know it,” which effectively withdrew critical support from women, particularly single mothers, and consequently the children they are committed to raise.
Shocking as her claims seem to be, Sidel’s facts appear to concur with official statistics by research institutes and policy studies by international organizations. Sidel presents trends and data from the 1970’s to the 1980’s. However, well, into the 1990s, the trends she wrote of continue to hold. In the following table are data compiled by the Levy Economics Institute of Bard College that shows women are worse off than men in both income and asset poverty.
It has also been reported that the proportion of the poor in female-headed households climbed from 1959 (17.8%) to 2005 (31.1%). The poverty rate for women-headed households is a much higher figure than other types of households. This trend has led to the development of a phenomenon termed “the feminization of poverty” by researchers. (Sawhill, 1996)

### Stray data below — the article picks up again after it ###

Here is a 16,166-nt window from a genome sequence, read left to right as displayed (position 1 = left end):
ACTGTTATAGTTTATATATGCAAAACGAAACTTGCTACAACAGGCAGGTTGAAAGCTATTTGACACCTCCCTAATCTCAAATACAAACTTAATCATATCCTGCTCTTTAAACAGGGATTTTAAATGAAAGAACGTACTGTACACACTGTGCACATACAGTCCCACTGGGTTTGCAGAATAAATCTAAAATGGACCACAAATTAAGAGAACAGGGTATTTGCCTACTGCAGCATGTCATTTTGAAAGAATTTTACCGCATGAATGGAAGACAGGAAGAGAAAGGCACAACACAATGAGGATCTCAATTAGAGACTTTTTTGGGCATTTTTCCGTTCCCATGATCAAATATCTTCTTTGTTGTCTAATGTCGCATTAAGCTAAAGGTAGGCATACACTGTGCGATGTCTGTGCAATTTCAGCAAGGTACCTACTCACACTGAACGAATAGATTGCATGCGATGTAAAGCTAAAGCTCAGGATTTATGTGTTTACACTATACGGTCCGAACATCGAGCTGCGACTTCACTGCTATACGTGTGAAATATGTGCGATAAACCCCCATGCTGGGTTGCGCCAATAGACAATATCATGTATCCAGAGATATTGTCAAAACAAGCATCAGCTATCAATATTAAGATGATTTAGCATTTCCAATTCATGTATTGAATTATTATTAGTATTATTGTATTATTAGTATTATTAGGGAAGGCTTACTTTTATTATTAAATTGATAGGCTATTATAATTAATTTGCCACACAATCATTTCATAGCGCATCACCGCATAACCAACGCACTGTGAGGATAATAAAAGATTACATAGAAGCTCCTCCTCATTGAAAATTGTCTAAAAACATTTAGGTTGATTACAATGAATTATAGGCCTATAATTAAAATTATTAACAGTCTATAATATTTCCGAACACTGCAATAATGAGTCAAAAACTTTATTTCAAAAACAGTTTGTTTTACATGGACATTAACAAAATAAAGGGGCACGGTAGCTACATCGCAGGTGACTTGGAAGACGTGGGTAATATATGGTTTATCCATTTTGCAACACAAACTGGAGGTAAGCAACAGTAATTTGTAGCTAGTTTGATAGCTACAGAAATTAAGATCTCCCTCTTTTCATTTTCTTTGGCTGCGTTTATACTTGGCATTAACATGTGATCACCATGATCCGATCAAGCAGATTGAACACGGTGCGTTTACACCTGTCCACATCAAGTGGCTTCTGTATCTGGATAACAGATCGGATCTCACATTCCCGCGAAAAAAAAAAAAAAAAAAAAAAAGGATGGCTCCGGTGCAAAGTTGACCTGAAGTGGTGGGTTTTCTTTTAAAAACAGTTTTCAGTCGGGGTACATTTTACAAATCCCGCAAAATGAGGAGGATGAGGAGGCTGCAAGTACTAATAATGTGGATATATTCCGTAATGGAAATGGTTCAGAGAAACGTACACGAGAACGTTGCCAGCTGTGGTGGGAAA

It was also Sidel’s contention that in the late 1970s and 1908s, the United States had the highest poverty rate among Canada, France, Germany, the Netherlands, Sweden, and the United Kingdom. A more recent study dated 2003, the poverty rates and percentage of low-wage workers among several countries showed the same trend to persist, with the United States exhibiting the highest rates in both measures.
From the foregoing table, it is verified that in the 1990s, the United States continued to register the highest rate for poverty (10.7%) and low rage workers (25%) than the other six countries mentioned by Sidel, confirming her assertion that these are due to conditions prevalent in the United States that are not present or are present to a lesser degree in the other countries.
To say, however, that the persistence of poverty in the United States compared to other countries is due entirely to the plight of women and children is generalizing too much to the point of ignoring other issues.